As a Halloween anniversary special, our friends at Anime Ltd. are rescreening Satoshi Kon’s debut Perfect Blue after 20 years. The hyperreal anime deals with subjects usually reserved for live action. Kon utilises the added possibilities of animation for fantastical and visually complex sequences that blur time, memory and a sense of self to deeply challenge the viewer.
With the creator of the biting political satire hit “The Thick of It” in the director’s chair and a high calibre, international, all star cast, expectations are high for this film version of the French graphic novel of the same name.
A few years back, in 2002, there was a delightful French film called ‘Etre et Avoir’ about a one room school in rural France. The class was full of tiny children learning under a kindly teacher. It was funny and sweet. ‘School Life’ is not the equal of that movie. It is, however, interesting in its own way.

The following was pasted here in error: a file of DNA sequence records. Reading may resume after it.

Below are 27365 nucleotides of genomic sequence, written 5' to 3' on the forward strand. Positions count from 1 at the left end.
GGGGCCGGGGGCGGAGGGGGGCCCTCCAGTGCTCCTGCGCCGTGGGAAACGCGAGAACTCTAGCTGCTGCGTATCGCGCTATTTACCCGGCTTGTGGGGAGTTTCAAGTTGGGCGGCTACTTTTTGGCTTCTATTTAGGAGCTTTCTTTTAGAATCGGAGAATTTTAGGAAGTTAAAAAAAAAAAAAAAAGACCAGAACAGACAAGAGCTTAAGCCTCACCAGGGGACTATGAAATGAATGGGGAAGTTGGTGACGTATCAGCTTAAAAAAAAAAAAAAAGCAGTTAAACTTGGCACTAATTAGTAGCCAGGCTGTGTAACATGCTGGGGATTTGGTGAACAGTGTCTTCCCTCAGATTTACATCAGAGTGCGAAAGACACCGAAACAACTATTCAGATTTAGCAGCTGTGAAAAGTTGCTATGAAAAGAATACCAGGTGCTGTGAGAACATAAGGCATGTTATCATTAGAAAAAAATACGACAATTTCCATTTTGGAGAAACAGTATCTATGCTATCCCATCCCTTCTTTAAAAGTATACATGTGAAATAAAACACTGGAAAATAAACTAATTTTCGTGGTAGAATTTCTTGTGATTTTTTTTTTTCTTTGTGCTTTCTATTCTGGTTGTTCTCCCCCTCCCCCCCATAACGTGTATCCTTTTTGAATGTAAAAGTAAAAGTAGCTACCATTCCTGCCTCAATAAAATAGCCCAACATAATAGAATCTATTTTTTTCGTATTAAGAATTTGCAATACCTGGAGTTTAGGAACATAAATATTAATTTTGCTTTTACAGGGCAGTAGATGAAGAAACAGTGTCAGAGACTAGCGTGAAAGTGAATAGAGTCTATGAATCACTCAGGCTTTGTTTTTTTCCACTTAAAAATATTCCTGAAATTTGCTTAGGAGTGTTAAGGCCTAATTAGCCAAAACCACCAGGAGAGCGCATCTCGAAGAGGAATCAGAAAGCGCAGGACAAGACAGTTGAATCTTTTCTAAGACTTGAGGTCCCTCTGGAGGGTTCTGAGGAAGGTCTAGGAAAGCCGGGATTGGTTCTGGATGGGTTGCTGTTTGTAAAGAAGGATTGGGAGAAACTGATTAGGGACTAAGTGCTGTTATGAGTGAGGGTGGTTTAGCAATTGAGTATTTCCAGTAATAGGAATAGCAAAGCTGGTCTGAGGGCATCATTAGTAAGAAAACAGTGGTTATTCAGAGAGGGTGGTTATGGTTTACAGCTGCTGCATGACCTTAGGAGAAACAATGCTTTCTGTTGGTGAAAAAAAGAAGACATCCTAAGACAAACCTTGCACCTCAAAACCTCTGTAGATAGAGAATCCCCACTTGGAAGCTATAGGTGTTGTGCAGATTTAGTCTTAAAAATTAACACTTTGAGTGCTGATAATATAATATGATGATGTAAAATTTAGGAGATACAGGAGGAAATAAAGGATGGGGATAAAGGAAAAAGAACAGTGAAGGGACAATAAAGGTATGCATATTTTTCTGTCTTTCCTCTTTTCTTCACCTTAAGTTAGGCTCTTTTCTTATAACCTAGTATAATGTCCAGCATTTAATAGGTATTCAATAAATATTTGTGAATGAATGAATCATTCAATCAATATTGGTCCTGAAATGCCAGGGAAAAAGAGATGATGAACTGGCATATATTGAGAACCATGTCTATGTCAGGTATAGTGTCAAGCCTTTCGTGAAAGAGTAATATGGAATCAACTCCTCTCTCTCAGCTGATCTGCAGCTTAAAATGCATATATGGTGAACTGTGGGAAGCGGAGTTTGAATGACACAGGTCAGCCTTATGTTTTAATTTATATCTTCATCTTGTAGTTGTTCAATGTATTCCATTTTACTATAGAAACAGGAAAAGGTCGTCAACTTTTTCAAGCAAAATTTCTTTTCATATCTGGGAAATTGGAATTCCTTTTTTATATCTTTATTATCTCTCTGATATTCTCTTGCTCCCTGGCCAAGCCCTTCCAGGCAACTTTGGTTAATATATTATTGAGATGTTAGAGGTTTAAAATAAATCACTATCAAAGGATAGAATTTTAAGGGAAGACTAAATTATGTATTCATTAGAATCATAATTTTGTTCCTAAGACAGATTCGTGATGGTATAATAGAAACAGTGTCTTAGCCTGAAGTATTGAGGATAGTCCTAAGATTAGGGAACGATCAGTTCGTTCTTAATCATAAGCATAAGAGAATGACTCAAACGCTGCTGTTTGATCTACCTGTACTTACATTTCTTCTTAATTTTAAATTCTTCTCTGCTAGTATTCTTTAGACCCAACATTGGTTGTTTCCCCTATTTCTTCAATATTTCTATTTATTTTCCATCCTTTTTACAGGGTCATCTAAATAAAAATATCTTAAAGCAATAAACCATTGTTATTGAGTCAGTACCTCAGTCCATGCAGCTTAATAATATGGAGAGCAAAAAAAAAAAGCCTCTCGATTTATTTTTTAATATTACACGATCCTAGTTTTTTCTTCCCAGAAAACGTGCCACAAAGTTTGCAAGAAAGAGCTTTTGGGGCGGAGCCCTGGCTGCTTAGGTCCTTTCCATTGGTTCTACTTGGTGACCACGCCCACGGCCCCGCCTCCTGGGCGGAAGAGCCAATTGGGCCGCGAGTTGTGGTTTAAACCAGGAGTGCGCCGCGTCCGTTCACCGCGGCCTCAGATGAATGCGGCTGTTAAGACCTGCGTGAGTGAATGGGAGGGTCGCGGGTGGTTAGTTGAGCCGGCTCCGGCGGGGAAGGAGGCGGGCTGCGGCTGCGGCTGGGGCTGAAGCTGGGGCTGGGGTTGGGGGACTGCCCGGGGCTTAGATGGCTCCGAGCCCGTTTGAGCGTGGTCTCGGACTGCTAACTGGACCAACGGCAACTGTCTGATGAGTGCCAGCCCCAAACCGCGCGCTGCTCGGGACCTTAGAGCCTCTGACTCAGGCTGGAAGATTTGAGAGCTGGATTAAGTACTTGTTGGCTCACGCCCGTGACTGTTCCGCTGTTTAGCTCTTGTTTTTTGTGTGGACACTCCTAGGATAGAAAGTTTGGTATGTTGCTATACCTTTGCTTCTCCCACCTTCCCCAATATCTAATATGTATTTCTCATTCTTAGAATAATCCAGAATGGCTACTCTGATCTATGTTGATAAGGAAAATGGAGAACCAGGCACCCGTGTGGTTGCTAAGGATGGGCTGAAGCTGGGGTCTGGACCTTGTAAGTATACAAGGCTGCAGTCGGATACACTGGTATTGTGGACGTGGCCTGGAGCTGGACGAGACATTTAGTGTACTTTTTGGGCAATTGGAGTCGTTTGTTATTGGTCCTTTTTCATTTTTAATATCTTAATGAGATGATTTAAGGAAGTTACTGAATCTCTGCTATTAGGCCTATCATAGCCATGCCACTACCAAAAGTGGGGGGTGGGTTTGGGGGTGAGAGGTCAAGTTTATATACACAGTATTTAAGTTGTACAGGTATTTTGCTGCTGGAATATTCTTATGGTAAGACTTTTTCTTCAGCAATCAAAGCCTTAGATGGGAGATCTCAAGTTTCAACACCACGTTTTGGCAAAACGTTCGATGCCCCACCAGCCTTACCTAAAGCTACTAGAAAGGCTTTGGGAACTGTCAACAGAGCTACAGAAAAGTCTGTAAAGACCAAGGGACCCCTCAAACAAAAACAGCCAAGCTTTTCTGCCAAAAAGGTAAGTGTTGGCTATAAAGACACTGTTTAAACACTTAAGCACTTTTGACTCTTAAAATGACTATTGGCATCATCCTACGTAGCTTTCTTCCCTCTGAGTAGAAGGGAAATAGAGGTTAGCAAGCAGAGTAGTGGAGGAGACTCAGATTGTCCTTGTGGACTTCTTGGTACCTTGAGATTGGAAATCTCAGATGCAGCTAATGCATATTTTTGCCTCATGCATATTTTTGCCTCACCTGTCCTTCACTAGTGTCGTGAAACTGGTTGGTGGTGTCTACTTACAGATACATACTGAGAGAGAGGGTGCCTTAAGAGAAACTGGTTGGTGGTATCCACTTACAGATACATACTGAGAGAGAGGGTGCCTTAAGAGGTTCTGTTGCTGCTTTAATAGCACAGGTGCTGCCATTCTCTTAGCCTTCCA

Like “6 Below” last week this is another of those true life stories of human endurance in solitude against the challenges of nature, where the viewer feels as though they have lived through every exhausting experience with the protagonist. This time though it is set in the tropical heat and humidity of the Amazonian jungle.
This is one of those “based on a true life story” films – this time a “human endurance against terrible odds” tale. Comparable in theme to “The Revenant” and “127 Hours”, the hero this time is Eric LeMargue, who gets lost in the frozen, snowbound wastes of the Sierra Nevada mountains for eight days.
After the death of one of their group, four young college friends go on a hiking trip into the Swedish wilderness, as a sort of tribute to the dear departed, who was a lover of the healthy, open air life. The ritual of the title is one they conduct there to honour his memory.